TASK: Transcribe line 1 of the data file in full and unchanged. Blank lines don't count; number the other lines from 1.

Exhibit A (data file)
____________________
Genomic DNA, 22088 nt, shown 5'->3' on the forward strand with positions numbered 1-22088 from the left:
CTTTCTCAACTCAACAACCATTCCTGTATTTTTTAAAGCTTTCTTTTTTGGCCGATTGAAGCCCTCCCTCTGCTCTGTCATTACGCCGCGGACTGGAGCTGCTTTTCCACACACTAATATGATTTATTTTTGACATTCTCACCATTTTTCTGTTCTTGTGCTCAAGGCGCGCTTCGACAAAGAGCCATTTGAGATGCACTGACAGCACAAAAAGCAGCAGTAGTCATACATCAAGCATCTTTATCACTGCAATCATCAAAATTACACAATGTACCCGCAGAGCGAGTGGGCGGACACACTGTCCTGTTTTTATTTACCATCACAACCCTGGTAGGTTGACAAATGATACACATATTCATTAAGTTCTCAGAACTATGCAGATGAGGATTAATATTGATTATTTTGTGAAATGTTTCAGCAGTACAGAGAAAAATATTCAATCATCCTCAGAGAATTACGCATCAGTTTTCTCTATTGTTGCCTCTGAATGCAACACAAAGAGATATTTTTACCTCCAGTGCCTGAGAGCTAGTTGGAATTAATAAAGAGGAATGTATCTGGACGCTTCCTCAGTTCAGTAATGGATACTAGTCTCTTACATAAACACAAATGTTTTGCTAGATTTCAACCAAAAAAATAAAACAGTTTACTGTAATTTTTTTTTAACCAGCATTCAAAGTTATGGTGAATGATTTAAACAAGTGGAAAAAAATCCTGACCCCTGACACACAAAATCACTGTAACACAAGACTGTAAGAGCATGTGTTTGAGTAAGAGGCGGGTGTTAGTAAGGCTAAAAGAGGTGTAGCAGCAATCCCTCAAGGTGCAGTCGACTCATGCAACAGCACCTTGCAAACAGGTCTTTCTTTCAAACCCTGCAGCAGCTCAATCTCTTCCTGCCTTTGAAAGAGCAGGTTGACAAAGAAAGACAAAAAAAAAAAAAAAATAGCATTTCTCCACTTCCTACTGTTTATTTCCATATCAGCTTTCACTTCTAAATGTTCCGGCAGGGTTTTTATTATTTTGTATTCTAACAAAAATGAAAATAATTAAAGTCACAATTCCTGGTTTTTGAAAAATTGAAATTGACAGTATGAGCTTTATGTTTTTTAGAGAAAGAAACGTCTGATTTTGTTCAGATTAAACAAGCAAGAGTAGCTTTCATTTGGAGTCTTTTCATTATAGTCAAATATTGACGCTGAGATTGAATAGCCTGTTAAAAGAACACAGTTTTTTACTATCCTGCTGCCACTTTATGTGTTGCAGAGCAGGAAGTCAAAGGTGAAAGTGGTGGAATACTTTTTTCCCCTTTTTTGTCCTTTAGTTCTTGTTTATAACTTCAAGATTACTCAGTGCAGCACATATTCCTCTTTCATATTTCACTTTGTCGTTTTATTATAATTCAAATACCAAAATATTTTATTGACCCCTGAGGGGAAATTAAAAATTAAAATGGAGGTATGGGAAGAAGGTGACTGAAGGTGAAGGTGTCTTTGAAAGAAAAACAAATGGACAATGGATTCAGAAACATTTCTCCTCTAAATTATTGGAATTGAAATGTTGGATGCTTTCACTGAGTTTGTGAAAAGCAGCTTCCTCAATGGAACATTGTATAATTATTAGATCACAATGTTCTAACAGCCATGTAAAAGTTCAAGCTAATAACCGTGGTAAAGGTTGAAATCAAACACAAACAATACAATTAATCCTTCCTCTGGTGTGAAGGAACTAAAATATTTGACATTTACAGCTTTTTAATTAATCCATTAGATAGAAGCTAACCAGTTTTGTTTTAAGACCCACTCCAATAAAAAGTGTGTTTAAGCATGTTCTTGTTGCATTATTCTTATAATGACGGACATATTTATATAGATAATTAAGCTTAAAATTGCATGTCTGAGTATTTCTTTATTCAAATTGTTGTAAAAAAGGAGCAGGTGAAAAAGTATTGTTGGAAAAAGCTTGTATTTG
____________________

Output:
Genomic DNA, 22088 nt, shown 5'->3' on the forward strand with positions numbered 1-22088 from the left: